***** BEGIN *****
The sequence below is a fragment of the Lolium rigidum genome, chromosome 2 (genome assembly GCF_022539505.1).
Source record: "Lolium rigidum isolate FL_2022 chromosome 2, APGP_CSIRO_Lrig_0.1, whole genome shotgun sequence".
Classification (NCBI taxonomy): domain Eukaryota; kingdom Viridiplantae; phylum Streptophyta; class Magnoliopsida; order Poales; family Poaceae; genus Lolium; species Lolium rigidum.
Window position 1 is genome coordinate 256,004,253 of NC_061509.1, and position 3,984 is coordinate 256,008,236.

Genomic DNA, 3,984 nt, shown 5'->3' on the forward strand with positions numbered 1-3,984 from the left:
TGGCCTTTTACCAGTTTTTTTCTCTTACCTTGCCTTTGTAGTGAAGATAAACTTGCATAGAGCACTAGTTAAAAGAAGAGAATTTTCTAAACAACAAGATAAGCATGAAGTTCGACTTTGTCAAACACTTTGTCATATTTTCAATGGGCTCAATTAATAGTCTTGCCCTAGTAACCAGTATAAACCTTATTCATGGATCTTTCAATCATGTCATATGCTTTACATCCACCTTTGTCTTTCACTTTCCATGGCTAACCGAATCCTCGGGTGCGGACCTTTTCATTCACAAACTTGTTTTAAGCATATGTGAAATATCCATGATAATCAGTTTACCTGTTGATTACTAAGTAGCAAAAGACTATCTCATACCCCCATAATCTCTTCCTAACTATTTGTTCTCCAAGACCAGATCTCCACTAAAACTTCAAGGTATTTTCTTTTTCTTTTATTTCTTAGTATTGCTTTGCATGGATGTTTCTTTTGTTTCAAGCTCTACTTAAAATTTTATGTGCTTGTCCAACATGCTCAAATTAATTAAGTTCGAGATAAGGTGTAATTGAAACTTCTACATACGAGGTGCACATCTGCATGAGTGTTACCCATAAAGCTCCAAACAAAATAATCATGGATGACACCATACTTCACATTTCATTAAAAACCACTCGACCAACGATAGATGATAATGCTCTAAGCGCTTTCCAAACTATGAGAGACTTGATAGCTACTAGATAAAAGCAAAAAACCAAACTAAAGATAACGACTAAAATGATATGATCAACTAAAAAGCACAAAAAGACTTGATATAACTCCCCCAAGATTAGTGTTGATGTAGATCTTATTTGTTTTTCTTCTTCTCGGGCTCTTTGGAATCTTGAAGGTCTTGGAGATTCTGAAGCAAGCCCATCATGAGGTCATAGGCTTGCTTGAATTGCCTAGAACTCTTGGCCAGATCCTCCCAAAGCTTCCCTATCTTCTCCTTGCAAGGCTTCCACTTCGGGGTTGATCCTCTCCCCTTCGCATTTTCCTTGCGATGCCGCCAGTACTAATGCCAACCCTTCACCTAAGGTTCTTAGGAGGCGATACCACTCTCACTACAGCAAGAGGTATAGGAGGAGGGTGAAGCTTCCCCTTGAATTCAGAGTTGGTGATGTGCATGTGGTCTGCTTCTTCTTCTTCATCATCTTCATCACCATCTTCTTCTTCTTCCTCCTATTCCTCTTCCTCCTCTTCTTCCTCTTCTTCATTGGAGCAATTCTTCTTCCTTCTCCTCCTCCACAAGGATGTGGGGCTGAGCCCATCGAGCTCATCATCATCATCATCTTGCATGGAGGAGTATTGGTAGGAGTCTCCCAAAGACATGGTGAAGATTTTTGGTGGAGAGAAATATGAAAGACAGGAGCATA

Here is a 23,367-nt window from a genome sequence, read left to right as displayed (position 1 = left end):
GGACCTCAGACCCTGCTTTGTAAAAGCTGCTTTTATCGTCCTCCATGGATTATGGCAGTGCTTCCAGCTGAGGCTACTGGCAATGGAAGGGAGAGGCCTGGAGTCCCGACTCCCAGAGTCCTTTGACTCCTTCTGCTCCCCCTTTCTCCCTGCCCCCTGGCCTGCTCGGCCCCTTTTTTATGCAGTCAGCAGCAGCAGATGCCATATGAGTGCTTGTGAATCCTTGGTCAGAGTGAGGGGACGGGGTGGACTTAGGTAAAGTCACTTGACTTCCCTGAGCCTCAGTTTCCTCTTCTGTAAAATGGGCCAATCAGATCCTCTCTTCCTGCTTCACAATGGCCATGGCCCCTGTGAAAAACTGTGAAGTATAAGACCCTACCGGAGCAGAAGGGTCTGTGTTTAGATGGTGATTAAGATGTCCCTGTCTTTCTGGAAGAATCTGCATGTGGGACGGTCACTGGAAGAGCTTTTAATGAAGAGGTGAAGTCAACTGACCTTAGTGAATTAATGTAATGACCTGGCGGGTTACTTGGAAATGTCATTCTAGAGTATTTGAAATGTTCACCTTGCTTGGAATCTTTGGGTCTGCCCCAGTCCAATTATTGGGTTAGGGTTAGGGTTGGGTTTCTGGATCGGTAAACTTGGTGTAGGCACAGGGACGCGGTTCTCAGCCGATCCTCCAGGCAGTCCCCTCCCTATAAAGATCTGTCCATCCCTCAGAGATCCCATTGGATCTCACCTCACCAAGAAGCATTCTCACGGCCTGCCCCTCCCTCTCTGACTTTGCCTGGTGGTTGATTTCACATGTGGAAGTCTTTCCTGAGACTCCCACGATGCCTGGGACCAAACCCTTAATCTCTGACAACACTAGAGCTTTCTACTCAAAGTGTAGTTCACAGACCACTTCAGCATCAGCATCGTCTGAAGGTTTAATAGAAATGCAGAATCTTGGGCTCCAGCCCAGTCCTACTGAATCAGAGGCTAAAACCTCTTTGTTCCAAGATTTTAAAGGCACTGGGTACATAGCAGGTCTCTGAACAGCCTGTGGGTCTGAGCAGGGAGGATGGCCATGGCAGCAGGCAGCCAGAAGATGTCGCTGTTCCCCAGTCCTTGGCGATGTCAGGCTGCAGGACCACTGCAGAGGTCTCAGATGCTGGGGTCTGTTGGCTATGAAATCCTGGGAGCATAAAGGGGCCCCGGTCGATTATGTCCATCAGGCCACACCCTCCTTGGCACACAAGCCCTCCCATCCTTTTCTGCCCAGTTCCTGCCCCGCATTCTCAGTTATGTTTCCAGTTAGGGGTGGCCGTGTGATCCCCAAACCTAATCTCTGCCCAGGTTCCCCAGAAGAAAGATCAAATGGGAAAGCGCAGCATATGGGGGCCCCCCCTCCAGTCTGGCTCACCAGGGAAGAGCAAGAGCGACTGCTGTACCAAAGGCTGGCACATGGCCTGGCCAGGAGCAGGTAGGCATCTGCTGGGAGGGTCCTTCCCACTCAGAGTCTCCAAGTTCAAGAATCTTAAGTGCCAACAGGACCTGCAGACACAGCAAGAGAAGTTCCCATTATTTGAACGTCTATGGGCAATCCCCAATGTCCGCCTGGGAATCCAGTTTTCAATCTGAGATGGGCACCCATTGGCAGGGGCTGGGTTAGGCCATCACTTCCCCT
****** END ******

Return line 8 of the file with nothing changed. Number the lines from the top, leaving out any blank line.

GGACCTCAGACCCTGCTTTGTAAAAGCTGCTTTTATCGTCCTCCATGGATTATGGCAGTGCTTCCAGCTGAGGCTACTGGCAATGGAAGGGAGAGGCCTGGAGTCCCGACTCCCAGAGTCCTTTGACTCCTTCTGCTCCCCCTTTCTCCCTGCCCCCTGGCCTGCTCGGCCCCTTTTTTATGCAGTCAGCAGCAGCAGATGCCATATGAGTGCTTGTGAATCCTTGGTCAGAGTGAGGGGACGGGGTGGACTTAGGTAAAGTCACTTGACTTCCCTGAGCCTCAGTTTCCTCTTCTGTAAAATGGGCCAATCAGATCCTCTCTTCCTGCTTCACAATGGCCATGGCCCCTGTGAAAAACTGTGAAGTATAAGACCCTACCGGAGCAGAAGGGTCTGTGTTTAGATGGTGATTAAGATGTCCCTGTCTTTCTGGAAGAATCTGCATGTGGGACGGTCACTGGAAGAGCTTTTAATGAAGAGGTGAAGTCAACTGACCTTAGTGAATTAATGTAATGACCTGGCGGGTTACTTGGAAATGTCATTCTAGAGTATTTGAAATGTTCACCTTGCTTGGAATCTTTGGGTCTGCCCCAGTCCAATTATTGGGTTAGGGTTAGGGTTGGGTTTCTGGATCGGTAAACTTGGTGTAGGCACAGGGACGCGGTTCTCAGCCGATCCTCCAGGCAGTCCCCTCCCTATAAAGATCTGTCCATCCCTCAGAGATCCCATTGGATCTCACCTCACCAAGAAGCATTCTCACGGCCTGCCCCTCCCTCTCTGACTTTGCCTGGTGGTTGATTTCACATGTGGAAGTCTTTCCTGAGACTCCCACGATGCCTGGGACCAAACCCTTAATCTCTGACAACACTAGAGCTTTCTACTCAAAGTGTAGTTCACAGACCACTTCAGCATCAGCATCGTCTGAAGGTTTAATAGAAATGCAGAATCTTGGGCTCCAGCCCAGTCCTACTGAATCAGAGGCTAAAACCTCTTTGTTCCAAGATTTTAAAGGCACTGGGTACATAGCAGGTCTCTGAACAGCCTGTGGGTCTGAGCAGGGAGGATGGCCATGGCAGCAGGCAGCCAGAAGATGTCGCTGTTCCCCAGTCCTTGGCGATGTCAGGCTGCAGGACCACTGCAGAGGTCTCAGATGCTGGGGTCTGTTGGCTATGAAATCCTGGGAGCATAAAGGGGCCCCGGTCGATTATGTCCATCAGGCCACACCCTCCTTGGCACACAAGCCCTCCCATCCTTTTCTGCCCAGTTCCTGCCCCGCATTCTCAGTTATGTTTCCAGTTAGGGGTGGCCGTGTGATCCCCAAACCTAATCTCTGCCCAGGTTCCCCAGAAGAAAGATCAAATGGGAAAGCGCAGCATATGGGGGCCCCCCCTCCAGTCTGGCTCACCAGGGAAGAGCAAGAGCGACTGCTGTACCAAAGGCTGGCACATGGCCTGGCCAGGAGCAGGTAGGCATCTGCTGGGAGGGTCCTTCCCACTCAGAGTCTCCAAGTTCAAGAATCTTAAGTGCCAACAGGACCTGCAGACACAGCAAGAGAAGTTCCCATTATTTGAACGTCTATGGGCAATCCCCAATGTCCGCCTGGGAATCCAGTTTTCAATCTGAGATGGGCACCCATTGGCAGGGGCTGGGTTAGGCCATCACTTCCCCT